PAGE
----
Jasmine’s Story

I entered foster care at 16 years old and was placed in the home of “Aunt” Nessa, as I liked to call her. Few people knew of my situation; it was our little secret. I was embarrassed by the family dysfunction that led me to this strange place in my life, and with the support of my SCO caseworkers, I realized that education was my way out.

My goal was to attend Spelman College. I faced some naysayers; guidance counselors who said it was too expensive, others who felt I would never get in. But my SCO caseworkers and staff supported my decision. They stayed on top of me, making sure I filled out every document and scholarship. It was the staff’s unwavering support and positive reinforcement that sustained me.

I was accepted to Spelman with scholarships from several organizations as well as financial support from SCO’s education and permanency program, which helped me afford my housing.

But that was just the start of my journey. During summer break, I earned an internship volunteering with foster youth and their families through AmeriCorps that changed my life. I didn’t want any special treatment, so no one at my job was aware of my status as a foster youth. But as I worked in the family visiting room, much like a fly on the wall, I watched young people about my age visiting with the children they had lost custody of, some pregnant again. I saw a vicious cycle happening before my eyes.

It was that summer I realized that as a woman of color, as a foster youth, and as a human being who just cares, it would be a disservice if I didn’t take advantage of my unique pairing of lived experiences and desire to affect change.

Today, I am at Teachers College Columbia University earning my Masters in Clinical Psychology on a full scholarship, so that I, too, can be a source of support for youth in need.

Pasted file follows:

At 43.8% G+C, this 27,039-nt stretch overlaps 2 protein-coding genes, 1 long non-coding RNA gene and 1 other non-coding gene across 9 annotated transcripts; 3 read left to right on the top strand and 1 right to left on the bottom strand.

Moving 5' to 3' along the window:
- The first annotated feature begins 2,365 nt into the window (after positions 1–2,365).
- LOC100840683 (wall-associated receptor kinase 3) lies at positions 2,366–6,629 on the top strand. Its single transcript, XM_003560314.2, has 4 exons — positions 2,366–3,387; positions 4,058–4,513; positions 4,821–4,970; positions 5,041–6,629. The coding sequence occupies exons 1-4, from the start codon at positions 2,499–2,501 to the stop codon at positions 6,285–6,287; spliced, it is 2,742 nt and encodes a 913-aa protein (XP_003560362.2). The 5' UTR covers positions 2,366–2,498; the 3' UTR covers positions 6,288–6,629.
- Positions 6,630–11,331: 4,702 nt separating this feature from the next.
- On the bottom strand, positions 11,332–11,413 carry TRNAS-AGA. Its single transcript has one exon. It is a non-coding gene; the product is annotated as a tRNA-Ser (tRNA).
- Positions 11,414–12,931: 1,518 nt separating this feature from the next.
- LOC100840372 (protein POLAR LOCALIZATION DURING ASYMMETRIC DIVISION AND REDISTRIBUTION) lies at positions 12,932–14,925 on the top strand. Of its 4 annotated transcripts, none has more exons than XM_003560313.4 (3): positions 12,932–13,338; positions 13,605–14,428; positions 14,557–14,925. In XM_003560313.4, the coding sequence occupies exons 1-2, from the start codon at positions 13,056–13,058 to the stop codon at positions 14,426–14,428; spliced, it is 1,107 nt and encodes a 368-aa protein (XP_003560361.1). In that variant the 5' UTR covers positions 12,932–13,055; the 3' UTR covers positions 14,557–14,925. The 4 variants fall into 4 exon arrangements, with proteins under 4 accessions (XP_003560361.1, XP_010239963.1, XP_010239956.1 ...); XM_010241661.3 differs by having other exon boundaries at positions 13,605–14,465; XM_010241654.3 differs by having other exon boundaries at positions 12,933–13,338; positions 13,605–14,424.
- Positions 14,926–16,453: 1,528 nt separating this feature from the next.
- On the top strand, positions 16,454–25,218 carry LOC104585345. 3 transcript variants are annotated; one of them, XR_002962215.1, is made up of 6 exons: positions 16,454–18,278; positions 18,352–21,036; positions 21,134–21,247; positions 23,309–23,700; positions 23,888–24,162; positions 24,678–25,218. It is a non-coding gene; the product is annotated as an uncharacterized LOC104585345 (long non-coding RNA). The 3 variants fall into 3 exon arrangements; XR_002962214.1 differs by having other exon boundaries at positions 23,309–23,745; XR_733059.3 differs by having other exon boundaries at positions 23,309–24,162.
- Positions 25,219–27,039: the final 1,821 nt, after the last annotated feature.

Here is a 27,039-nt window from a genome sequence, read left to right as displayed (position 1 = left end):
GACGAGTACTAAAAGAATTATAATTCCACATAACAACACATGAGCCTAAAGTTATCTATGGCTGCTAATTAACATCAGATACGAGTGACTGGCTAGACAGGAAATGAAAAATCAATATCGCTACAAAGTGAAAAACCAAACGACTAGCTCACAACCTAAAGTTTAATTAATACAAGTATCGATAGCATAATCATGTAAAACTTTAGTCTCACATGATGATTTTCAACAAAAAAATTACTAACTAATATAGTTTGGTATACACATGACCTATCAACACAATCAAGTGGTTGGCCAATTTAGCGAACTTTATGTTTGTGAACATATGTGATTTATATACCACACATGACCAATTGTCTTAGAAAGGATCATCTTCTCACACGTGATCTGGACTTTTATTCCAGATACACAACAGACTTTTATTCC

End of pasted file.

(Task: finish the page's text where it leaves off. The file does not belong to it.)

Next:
RaShaan’s Story

RaShaan was a resilient young adult when he came into SCO’s Foster Care program over a year ago, unsure of the future and longing for stability. Though he initially stepped into our residential group home with apprehension, it soon became a haven where he formed bonds and found constant support. RaShaan was relieved he finally had a place to call home.

Rashaan was assigned a Forward Journey coach, Arzu, who works with him on his education, career, and life skill goals. As Rashaan puts it, “She’s the person I call for anything and everything.”

When he first came into care, he wasn’t enrolled in school, didn’t have a job, and was unsure of the paths he wanted to follow. Arzu encouraged him to go back to get his GED and connected him to SCO’s Mentored Internship Program (MIP).

In MIP, Rashaan was able to work on his resume, cover letter, interview skills, and network. After completing MIP, he continues to receive support through SCO’s Passages to Adulthood program, where he learns independent living skills and interns – gaining real world job experience.

Under a steadfast mentorship, RaShaan reignited his educational drive, pursuing his GED with an aspiration to excel in the performing arts. With skills sharpened through SCO’s programs to support youth in care, he stands at the threshold of a bright future, enriched by invaluable experiences and friendships.

Admin Council Meeting & Holiday Breakfast

Jasmine’s Story

Foster Care staff helps Jasmine turn lived experience to advocacy for others

It was the staff’s unwavering support and positive reinforcement that sustained me. Learn More

RaShaan’s Story

Reigniting educational drive through mentorship opportunities

“She’s the person I call for anything and everything.” Learn More

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children get ready for kindergarten

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children and young adults through foster care programs

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